A handful of private schools, such as the Pohnpei Agricultural and Trade School (PATS) and the Jesuit-run Xavier High School in Chuuk, have an extremely high reputation. Although both these institutions are four-year High Schools, the former is primarily concerned with vocational education, while the Xavier High School aims to provide an academic education for future leaders of society.

To operate in FSM, a private school must apply for a charter from the Government.

b)    Vocational education and training (VET)

The College of the Federated States of Micronesia (COM-FSM) is the major tertiary education provider in the country. COM-FSM has a national campus located on Pohnpei and State Campuses in each of the FSM states. The COM-FSM offers associate degree and certificate-level programs in a range of subjects, as well as short training programs.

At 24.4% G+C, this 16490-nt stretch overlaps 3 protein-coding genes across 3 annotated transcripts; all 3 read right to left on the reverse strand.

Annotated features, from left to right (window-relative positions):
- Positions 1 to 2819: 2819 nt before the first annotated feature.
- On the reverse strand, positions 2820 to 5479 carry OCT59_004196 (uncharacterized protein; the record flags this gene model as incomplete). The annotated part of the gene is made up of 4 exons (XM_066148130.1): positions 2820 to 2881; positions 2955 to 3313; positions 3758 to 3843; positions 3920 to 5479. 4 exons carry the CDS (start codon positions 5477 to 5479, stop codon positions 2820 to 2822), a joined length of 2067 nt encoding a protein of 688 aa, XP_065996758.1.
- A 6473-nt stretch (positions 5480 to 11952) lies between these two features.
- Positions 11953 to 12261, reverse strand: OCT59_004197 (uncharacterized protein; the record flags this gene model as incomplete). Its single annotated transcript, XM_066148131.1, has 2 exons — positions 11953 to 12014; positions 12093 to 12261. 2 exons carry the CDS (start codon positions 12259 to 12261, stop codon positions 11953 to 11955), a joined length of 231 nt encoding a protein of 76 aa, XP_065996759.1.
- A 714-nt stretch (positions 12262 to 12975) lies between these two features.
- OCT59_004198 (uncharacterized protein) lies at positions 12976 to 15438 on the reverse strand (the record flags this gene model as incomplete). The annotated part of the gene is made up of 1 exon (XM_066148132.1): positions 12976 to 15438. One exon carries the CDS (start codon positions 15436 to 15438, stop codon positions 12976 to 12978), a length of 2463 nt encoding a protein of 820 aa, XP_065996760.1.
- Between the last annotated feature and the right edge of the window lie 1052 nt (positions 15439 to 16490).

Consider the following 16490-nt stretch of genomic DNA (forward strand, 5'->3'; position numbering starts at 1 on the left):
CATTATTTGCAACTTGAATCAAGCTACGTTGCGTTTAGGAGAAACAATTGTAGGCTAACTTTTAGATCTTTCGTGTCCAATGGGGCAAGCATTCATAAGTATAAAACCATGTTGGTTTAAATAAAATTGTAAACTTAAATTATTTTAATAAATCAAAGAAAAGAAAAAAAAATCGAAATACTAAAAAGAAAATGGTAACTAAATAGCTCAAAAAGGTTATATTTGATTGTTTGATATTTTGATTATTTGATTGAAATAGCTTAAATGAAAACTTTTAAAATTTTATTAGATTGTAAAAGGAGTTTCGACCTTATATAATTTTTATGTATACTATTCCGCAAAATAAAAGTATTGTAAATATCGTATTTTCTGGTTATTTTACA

The COM-FSM operates a Fisheries and Maritime Institute (FMI) in Yap State. The FMI provides two-year, certificate level vocational courses in navigation, marine engineering and fishing technology. Although the FMI has been in existence since 1999, the demand for its courses is extremely low. Enrolments in 2009 were only 37 students.

The Pohnpei Agricultural and Trade School offers TVET programs in the construction and building trades, mechanics, agricultural science and aquaculture aimed at secondary-aged students.

c)     Higher Education (HE)

COM-FSM also offers a Bachelor of Arts degree in Elementary Education in conjunction with the University of Guam.

 

Overview of Distance Education (DE)